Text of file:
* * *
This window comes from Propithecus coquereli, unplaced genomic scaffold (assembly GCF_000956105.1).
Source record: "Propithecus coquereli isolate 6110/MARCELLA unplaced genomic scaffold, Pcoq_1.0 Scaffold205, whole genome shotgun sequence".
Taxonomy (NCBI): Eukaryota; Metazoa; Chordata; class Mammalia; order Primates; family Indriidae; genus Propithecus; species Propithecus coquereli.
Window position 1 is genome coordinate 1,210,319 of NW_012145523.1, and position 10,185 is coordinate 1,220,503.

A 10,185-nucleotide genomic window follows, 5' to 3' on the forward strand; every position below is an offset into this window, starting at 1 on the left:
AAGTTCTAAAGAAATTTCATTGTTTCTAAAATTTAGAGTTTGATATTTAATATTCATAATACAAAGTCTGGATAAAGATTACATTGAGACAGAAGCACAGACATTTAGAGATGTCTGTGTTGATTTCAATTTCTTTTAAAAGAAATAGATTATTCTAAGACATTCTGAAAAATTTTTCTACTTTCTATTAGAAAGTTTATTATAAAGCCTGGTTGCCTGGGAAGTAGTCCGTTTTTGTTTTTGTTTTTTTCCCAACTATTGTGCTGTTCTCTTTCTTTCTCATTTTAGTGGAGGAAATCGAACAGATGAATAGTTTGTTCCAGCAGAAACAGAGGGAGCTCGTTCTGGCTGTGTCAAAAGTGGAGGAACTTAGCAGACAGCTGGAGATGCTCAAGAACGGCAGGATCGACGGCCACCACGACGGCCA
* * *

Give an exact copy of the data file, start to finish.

This window comes from Propithecus coquereli, unplaced genomic scaffold (assembly GCF_000956105.1).
Source record: "Propithecus coquereli isolate 6110/MARCELLA unplaced genomic scaffold, Pcoq_1.0 Scaffold205, whole genome shotgun sequence".
Taxonomy (NCBI): Eukaryota; Metazoa; Chordata; class Mammalia; order Primates; family Indriidae; genus Propithecus; species Propithecus coquereli.
Window position 1 is genome coordinate 1,210,319 of NW_012145523.1, and position 10,185 is coordinate 1,220,503.

A 10,185-nucleotide genomic window follows, 5' to 3' on the forward strand; every position below is an offset into this window, starting at 1 on the left:
AAGTTCTAAAGAAATTTCATTGTTTCTAAAATTTAGAGTTTGATATTTAATATTCATAATACAAAGTCTGGATAAAGATTACATTGAGACAGAAGCACAGACATTTAGAGATGTCTGTGTTGATTTCAATTTCTTTTAAAAGAAATAGATTATTCTAAGACATTCTGAAAAATTTTTCTACTTTCTATTAGAAAGTTTATTATAAAGCCTGGTTGCCTGGGAAGTAGTCCGTTTTTGTTTTTGTTTTTTTCCCAACTATTGTGCTGTTCTCTTTCTTTCTCATTTTAGTGGAGGAAATCGAACAGATGAATAGTTTGTTCCAGCAGAAACAGAGGGAGCTCGTTCTGGCTGTGTCAAAAGTGGAGGAACTTAGCAGACAGCTGGAGATGCTCAAGAACGGCAGGATCGACGGCCACCACGACGGCCA